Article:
I believe in automobiles.
I just finished my first year of law school in Los Angeles. I want to be powerful and influential. But believing in cars is not all about showing off.
I think cars are like beautiful works of art, models of genius and artistry that all beholders can appreciate. My mom is the original auto fan in the family. Every year she talked about importance of knowing the safest trends among the auto companies, and we’d go to the car show to see them. As we children came of age, we DID breeze past the Volvos and the Camrys, and picked up brochures….but the real reason we went…was for the beauties.
First, the American Muscle Cars: Corvettes, Camaros, bright reds, racing stripes, blazing dart shapes, massive engines. Then, the “Exotic Room”; Ferraris, Mazaratis: “Do not touch” signs taunted our fingers as we reached for the fantastic shimmers that were even lower to the ground than we were as small children.
During my college years in Philadelphia, my brother would send me hundreds of photos from the car shows. I awaited bleak months of trudging in bulky boots to class, my life resembling the monotony of a small scene inside of a snow globe. But I dreamt of the sun, and my favorite convertible: 1964 SL Mercedes 350 in white: with updated safety features to make my mom happy.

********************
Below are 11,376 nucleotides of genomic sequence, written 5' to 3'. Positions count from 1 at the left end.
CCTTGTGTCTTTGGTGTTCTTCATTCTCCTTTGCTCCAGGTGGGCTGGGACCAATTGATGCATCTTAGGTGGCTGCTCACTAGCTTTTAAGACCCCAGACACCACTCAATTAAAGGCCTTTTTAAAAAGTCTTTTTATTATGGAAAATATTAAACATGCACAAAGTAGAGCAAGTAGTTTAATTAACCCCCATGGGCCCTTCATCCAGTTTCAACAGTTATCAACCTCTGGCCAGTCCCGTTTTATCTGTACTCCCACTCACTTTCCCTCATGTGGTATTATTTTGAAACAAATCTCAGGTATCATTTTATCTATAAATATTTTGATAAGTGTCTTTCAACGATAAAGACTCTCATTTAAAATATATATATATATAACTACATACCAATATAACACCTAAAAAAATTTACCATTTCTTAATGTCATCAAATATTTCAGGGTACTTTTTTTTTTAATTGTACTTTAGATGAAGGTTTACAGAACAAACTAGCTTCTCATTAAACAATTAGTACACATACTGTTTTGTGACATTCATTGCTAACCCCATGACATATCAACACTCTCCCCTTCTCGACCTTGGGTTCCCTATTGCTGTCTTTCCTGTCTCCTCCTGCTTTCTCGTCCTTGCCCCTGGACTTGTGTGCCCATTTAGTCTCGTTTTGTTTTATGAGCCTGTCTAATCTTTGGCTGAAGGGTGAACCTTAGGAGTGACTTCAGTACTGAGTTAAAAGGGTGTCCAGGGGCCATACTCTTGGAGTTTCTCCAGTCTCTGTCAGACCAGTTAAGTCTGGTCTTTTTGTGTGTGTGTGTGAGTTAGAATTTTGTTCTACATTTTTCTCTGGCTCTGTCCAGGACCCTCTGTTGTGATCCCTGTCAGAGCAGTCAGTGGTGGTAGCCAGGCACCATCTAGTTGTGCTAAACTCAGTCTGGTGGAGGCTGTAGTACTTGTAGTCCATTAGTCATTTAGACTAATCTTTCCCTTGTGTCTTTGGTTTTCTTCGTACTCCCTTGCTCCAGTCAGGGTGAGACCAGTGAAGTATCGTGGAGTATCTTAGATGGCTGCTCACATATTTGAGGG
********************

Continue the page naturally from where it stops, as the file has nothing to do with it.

I’ve never much known about combustions or engineering. I just like how cars make me feel.
The quick turn response and acceleration of a high performance car, the calming effect of the mindless shifting of the hands and feet.
The way they move through the city in orderly patterns. The Doppler effects of the freeways.
Inside of each one is a person who is so happy to be the captain of her own ship. Some aggressively dominating the roadway, some fearful and determined. Some, slow and steady, watching the city move by like the rotating backdrop of an old movie.
To anyone who loves her car, just like a child, you step back from it, open your heart, and its the most beautiful one in the lot.
I thought of writing this essay when I walked into a coffee shop, just minutes after careening through an exam. Wow. I messed up. I was red with tears.
Until a 1962 Cadillac convertible pulled up. Light blue with big wheels; big fins and BIG lights. It was in perfect condition. Timelessly stylish and classic – for 44 years someone has loved it, and never thrown it away; it’s kept purring, pushing, maneuvering, waiting, stalling, and recovering year after year…and most ditch their cars in less than 10…but someone gave that old girl a second, third, fourth chance.
I thought of my mom, and myself as a little girl, and how cars meant freedom. Cars meant memories and moving on. I looked at the car for a long time, inviting its owner to “get moving!” “There’s places to go and fun to be had!.”
And I thought to myself “It’s only a test.”
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